Evaluation of the biological aspects of C. oleosa. Adult specimens were collected in a greenhouse and reared in the laboratory of the Embrapa Dairy Cattle Research Center. Nymphs up to 12 hours old were individualized in two types of rearing chambers. The first rearing type consisted of cylindrical plastic beakers (2.5cm in diameter x 2.5cm in height) in which a layer of agar about 1.0cm thick was placed to maintain the turgescence of the leaves. The second rearing type consisted of Petri dishes (5cm in diameter) lined with a sheet of filter paper moistened with distilled water to keep the leaf sections hydrated. In both cases the nymphs were given leaf disks of elephant grass (Pennisetum purpureum Schum Cv. Pioneiro) or signal grass (Brachiaria ruziziensis Germain and Evrard). The rearing chambers containing the nymphs were sealed with voile cloth held in place with rubber bands and kept in a climate chamber (28[degrees]C, 70 [+ or -]10% RH and 14-hour photophase). The leaves were changed daily or when they turn yellowish. The experiment was performed in a fully randomized 2x2 factorial design (grass species x rearing method), with 100 repetitions.
The duration (days) and survival (%) of each instar and the nymph phase of C. oleosa kept on the elephant and signal grass were recorded. The data were submitted to variance analysis and the means were compared by the Tukey test (p<0.005). The species identification of C. oleosa was performed by the taxonomist Dr. Paulo Sergio Fiuza Ferreira of Vicosa Federal University, Brazil.
Results and discussion
Injuries to the host plants caused by C. oleosa. The injuries to the two grasses were caused by the insertion of the stylet in the leaf epidermis, through the stomata, causing the leaves to lose pigmentation. This same reaction was observed by Salvadori (2000), who mentioned that C. scenica nymph insert the stylet in the lengthwise direction of the leaf and suck out the cell contents, causing whitish stippling along the leaf limbo of wheat. The second step is what injures the plant, by impairing photosynthesis and reducing the biomass.
Among grasses there are species with single leaf sheaths (lignified) or dual sheaths (lignified and parenchymatic), for elephant grass and signal grass (Figs. 1A-1B). According to Hatch and Slack (1966), this is the normal kranz anatomy of grasses. In both grass species the injury mainly occurred to the chlorenchyma, which radiates around the bundle sheath. It was also possible to observe that the parenchymatic sheath was affected in the signal grass. In both grass species the lignified sheath remained intact, indicating it acts as a feeding barrier to the insect. This agrees with the finding of Raven et al. (2007), who mentioned that lignin is deposited on the cell wall, providing compression resistance and rigidity. In general the epidermis cells were not attacked, except upon insertion of the stylet, in the case, the main injury occurred to the stomata (Fig. 1C).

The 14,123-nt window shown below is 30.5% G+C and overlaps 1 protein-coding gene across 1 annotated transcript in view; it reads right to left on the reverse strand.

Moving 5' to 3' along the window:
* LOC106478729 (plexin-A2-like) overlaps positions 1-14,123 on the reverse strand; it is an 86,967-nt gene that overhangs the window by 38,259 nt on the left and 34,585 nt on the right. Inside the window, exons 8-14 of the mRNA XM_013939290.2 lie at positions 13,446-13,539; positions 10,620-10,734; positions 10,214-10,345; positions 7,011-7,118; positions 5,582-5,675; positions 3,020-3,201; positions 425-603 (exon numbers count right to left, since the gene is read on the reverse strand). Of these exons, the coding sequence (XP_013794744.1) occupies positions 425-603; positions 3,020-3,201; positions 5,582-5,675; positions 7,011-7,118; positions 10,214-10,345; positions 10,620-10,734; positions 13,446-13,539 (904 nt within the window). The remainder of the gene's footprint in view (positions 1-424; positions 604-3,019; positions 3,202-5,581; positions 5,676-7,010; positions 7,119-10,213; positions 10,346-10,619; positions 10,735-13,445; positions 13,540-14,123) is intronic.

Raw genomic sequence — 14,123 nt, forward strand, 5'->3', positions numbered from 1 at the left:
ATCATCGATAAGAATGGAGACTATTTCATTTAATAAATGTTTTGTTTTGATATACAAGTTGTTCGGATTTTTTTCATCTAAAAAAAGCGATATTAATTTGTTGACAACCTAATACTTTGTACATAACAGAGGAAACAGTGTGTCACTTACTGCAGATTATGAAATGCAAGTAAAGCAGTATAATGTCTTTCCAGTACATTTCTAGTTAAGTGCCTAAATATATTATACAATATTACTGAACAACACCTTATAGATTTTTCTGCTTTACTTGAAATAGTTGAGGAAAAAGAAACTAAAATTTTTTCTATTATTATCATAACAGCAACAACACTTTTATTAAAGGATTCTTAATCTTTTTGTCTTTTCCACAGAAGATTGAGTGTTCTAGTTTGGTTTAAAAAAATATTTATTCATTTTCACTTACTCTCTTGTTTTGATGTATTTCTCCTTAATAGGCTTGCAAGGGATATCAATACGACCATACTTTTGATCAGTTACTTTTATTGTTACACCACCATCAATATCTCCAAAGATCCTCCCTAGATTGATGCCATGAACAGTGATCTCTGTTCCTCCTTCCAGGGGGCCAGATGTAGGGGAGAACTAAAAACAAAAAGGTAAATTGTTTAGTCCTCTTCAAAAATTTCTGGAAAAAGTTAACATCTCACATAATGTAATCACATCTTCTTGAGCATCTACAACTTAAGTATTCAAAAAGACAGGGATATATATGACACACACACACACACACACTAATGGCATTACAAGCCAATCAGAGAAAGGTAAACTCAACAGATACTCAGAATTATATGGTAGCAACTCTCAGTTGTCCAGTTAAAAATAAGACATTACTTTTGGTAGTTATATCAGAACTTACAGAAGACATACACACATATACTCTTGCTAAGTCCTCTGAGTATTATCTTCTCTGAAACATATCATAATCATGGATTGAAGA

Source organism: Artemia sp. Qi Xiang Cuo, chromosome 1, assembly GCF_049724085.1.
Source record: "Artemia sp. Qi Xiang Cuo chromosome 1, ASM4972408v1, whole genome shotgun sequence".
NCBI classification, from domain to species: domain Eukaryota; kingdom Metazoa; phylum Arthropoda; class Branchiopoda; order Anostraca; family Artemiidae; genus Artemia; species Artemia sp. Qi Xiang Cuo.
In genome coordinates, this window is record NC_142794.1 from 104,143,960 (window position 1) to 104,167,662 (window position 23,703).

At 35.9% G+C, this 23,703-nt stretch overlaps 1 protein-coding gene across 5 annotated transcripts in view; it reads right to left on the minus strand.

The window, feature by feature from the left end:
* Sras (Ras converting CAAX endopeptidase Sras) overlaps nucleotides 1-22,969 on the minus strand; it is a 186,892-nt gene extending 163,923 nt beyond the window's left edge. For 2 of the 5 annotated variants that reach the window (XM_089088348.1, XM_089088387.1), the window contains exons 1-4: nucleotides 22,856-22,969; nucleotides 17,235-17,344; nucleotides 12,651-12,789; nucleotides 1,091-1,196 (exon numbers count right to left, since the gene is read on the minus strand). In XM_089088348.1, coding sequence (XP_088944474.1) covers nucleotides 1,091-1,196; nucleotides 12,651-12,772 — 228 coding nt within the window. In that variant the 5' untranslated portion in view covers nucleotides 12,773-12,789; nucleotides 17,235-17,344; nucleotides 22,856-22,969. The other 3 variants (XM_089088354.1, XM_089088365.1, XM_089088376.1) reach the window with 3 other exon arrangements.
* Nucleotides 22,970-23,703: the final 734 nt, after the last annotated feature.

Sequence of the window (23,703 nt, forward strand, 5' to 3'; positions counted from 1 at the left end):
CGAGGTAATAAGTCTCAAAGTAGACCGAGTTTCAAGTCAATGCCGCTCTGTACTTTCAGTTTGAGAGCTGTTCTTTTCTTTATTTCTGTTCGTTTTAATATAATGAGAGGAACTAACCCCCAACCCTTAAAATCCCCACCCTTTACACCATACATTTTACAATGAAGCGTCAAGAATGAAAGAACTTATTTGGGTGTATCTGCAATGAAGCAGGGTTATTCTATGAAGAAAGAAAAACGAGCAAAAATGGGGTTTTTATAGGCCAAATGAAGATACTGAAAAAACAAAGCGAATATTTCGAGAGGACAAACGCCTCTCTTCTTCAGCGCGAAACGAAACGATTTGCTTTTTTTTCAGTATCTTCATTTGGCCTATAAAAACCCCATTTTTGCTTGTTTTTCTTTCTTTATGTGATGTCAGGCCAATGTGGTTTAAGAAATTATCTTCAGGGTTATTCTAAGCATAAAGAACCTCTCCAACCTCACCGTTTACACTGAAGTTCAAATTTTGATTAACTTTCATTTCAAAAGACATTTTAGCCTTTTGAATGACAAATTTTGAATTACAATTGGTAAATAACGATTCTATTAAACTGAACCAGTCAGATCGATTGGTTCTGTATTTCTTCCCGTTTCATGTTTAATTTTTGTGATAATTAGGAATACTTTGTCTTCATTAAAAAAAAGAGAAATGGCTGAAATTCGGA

[FIGURE 1 OMITTED]
[FIGURE 2 OMITTED]
Analysis of the injured area by observing the longitudinal section showed it was limited by the length of the stylet, which penetrates the leaf blade in this direction through the stomata in the adaxial and abaxial epidermis (Fig. 1D). Therefore, due to the little variation in the stylet lengths of the C. oleosa specimens, there was no significant difference in the length of the injuries in both grass species (F=2.324; p=0.13) (Fig. 2A).
The leaf thickness of the two grass species is significantly different (F=30.563; p=0.0001) (Fig. 2B). Nevertheless, there was no statistical difference between the species in the proportion of injured area relative to the thickness of the cross section (F=0.534; p=0.47) (Fig. 2C) and the total injured area (F=0.227; p=0.63) (Fig. 2D), denoting a similar effect caused by the pest in the two grasses.
Effect of grasses and rearing chamber conditions on the biology of C. oleosa. The insects fed with both forage grasses passed through five instars. The average duration of the first instar of C. oleosa did not differ significantly when fed with signal or elephant grass (Table l). However, the duration of the next four instars was shorter for the specimens fed with elephant grass (Table l ), indicating this grass has better nutritional quality for C. oleosa, since in general insects develop faster with diets having higher nutritional quality. Silva et al. (1994) reported a maximum duration of 13 days for the nymph phase of the same species fed with wheat leaves and maintained under climate conditions similar to those in this study.
The durations of the first, third and fifth instars and the entire nymph phase did not differ significantly, indicating that the way in which the food sources were maintained did not have a significant effect on the development of the nymphs.
Comparison of the rearing method on each grass species individually showed that for the elephant grass the maintenance of the leaves on an agar layer shortened the life cycle of the insect, except in the second instar, where this parameter was longer, and in the third instar, where there was no difference in duration. For signal grass no difference was observed from the first to the third instar, and for the fifth instar and the entire nymph phase the maintenance of turgescence of the leaf by agar was not favorable. We attribute these findings to the thickness of the leaf blades of the two grasses evaluated: elephant grass has thinner leaves, making them less dependent on hydration (Fig. 2B).